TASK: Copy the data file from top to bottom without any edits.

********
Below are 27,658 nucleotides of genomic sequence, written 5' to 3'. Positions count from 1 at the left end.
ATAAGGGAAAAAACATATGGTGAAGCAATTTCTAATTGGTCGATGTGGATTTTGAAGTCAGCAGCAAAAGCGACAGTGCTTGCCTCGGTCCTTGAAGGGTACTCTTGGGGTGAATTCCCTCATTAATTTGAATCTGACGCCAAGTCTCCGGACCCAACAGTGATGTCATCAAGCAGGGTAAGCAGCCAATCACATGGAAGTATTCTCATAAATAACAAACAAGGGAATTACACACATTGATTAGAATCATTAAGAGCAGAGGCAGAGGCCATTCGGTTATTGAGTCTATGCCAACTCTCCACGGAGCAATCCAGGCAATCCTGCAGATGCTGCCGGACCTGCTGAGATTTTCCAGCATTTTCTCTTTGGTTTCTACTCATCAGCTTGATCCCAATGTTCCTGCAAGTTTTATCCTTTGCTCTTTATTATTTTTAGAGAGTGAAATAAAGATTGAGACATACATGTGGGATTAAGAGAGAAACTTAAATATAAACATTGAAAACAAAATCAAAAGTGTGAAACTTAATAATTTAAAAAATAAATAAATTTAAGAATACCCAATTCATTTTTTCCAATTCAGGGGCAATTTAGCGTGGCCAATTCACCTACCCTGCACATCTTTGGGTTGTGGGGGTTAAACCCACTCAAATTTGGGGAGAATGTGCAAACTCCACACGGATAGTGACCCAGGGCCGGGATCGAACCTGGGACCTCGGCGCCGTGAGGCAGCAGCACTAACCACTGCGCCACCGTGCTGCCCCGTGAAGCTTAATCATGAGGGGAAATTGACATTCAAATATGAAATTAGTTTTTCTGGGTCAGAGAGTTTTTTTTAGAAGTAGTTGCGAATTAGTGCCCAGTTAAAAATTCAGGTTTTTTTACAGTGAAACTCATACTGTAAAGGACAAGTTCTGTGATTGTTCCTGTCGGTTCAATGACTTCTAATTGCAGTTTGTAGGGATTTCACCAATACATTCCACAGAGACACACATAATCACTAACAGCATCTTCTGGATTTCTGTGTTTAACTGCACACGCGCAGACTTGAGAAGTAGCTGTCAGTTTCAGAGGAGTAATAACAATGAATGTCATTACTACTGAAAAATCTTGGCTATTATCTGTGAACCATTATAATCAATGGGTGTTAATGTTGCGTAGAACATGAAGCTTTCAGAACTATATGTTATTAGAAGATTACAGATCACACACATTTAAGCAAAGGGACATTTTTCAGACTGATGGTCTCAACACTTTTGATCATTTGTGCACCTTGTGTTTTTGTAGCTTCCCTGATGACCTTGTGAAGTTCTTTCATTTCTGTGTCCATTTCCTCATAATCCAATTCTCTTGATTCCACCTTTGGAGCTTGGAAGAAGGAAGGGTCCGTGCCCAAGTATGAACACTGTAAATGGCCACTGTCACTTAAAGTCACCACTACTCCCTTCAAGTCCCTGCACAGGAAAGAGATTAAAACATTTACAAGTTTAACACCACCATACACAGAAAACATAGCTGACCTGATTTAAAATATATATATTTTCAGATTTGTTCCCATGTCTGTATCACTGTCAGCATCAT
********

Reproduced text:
Below are 27,658 nucleotides of genomic sequence, written 5' to 3'. Positions count from 1 at the left end.
ATAAGGGAAAAAACATATGGTGAAGCAATTTCTAATTGGTCGATGTGGATTTTGAAGTCAGCAGCAAAAGCGACAGTGCTTGCCTCGGTCCTTGAAGGGTACTCTTGGGGTGAATTCCCTCATTAATTTGAATCTGACGCCAAGTCTCCGGACCCAACAGTGATGTCATCAAGCAGGGTAAGCAGCCAATCACATGGAAGTATTCTCATAAATAACAAACAAGGGAATTACACACATTGATTAGAATCATTAAGAGCAGAGGCAGAGGCCATTCGGTTATTGAGTCTATGCCAACTCTCCACGGAGCAATCCAGGCAATCCTGCAGATGCTGCCGGACCTGCTGAGATTTTCCAGCATTTTCTCTTTGGTTTCTACTCATCAGCTTGATCCCAATGTTCCTGCAAGTTTTATCCTTTGCTCTTTATTATTTTTAGAGAGTGAAATAAAGATTGAGACATACATGTGGGATTAAGAGAGAAACTTAAATATAAACATTGAAAACAAAATCAAAAGTGTGAAACTTAATAATTTAAAAAATAAATAAATTTAAGAATACCCAATTCATTTTTTCCAATTCAGGGGCAATTTAGCGTGGCCAATTCACCTACCCTGCACATCTTTGGGTTGTGGGGGTTAAACCCACTCAAATTTGGGGAGAATGTGCAAACTCCACACGGATAGTGACCCAGGGCCGGGATCGAACCTGGGACCTCGGCGCCGTGAGGCAGCAGCACTAACCACTGCGCCACCGTGCTGCCCCGTGAAGCTTAATCATGAGGGGAAATTGACATTCAAATATGAAATTAGTTTTTCTGGGTCAGAGAGTTTTTTTTAGAAGTAGTTGCGAATTAGTGCCCAGTTAAAAATTCAGGTTTTTTTACAGTGAAACTCATACTGTAAAGGACAAGTTCTGTGATTGTTCCTGTCGGTTCAATGACTTCTAATTGCAGTTTGTAGGGATTTCACCAATACATTCCACAGAGACACACATAATCACTAACAGCATCTTCTGGATTTCTGTGTTTAACTGCACACGCGCAGACTTGAGAAGTAGCTGTCAGTTTCAGAGGAGTAATAACAATGAATGTCATTACTACTGAAAAATCTTGGCTATTATCTGTGAACCATTATAATCAATGGGTGTTAATGTTGCGTAGAACATGAAGCTTTCAGAACTATATGTTATTAGAAGATTACAGATCACACACATTTAAGCAAAGGGACATTTTTCAGACTGATGGTCTCAACACTTTTGATCATTTGTGCACCTTGTGTTTTTGTAGCTTCCCTGATGACCTTGTGAAGTTCTTTCATTTCTGTGTCCATTTCCTCATAATCCAATTCTCTTGATTCCACCTTTGGAGCTTGGAAGAAGGAAGGGTCCGTGCCCAAGTATGAACACTGTAAATGGCCACTGTCACTTAAAGTCACCACTACTCCCTTCAAGTCCCTGCACAGGAAAGAGATTAAAACATTTACAAGTTTAACACCACCATACACAGAAAACATAGCTGACCTGATTTAAAATATATATATTTTCAGATTTGTTCCCATGTCTGTATCACTGTCAGCATCAT